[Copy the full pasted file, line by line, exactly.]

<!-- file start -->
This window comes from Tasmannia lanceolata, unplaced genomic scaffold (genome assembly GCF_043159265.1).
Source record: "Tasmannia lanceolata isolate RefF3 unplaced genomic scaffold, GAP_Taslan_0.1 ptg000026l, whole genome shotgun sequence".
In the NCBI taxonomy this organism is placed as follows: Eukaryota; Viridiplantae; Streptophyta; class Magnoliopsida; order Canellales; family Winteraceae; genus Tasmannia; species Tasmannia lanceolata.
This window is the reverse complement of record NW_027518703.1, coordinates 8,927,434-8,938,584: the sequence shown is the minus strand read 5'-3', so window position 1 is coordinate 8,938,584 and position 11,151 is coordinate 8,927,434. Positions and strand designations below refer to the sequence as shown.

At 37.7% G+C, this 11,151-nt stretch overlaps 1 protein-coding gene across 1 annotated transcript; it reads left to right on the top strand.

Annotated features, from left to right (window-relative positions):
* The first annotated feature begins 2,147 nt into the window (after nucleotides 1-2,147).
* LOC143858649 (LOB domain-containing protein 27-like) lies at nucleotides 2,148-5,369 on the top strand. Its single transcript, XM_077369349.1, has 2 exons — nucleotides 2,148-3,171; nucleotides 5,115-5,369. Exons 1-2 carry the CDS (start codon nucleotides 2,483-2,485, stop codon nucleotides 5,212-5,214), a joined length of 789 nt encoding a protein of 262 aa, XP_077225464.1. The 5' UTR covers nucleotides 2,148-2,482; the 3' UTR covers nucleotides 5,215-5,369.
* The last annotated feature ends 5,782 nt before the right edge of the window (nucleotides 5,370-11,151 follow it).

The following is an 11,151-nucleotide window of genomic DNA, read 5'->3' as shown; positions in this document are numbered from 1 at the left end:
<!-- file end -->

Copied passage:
This window comes from Tasmannia lanceolata, unplaced genomic scaffold (genome assembly GCF_043159265.1).
Source record: "Tasmannia lanceolata isolate RefF3 unplaced genomic scaffold, GAP_Taslan_0.1 ptg000026l, whole genome shotgun sequence".
In the NCBI taxonomy this organism is placed as follows: Eukaryota; Viridiplantae; Streptophyta; class Magnoliopsida; order Canellales; family Winteraceae; genus Tasmannia; species Tasmannia lanceolata.
This window is the reverse complement of record NW_027518703.1, coordinates 8,927,434-8,938,584: the sequence shown is the minus strand read 5'-3', so window position 1 is coordinate 8,938,584 and position 11,151 is coordinate 8,927,434. Positions and strand designations below refer to the sequence as shown.

At 37.7% G+C, this 11,151-nt stretch overlaps 1 protein-coding gene across 1 annotated transcript; it reads left to right on the top strand.

Annotated features, from left to right (window-relative positions):
* The first annotated feature begins 2,147 nt into the window (after nucleotides 1-2,147).
* LOC143858649 (LOB domain-containing protein 27-like) lies at nucleotides 2,148-5,369 on the top strand. Its single transcript, XM_077369349.1, has 2 exons — nucleotides 2,148-3,171; nucleotides 5,115-5,369. Exons 1-2 carry the CDS (start codon nucleotides 2,483-2,485, stop codon nucleotides 5,212-5,214), a joined length of 789 nt encoding a protein of 262 aa, XP_077225464.1. The 5' UTR covers nucleotides 2,148-2,482; the 3' UTR covers nucleotides 5,215-5,369.
* The last annotated feature ends 5,782 nt before the right edge of the window (nucleotides 5,370-11,151 follow it).

The following is an 11,151-nucleotide window of genomic DNA, read 5'->3' as shown; positions in this document are numbered from 1 at the left end: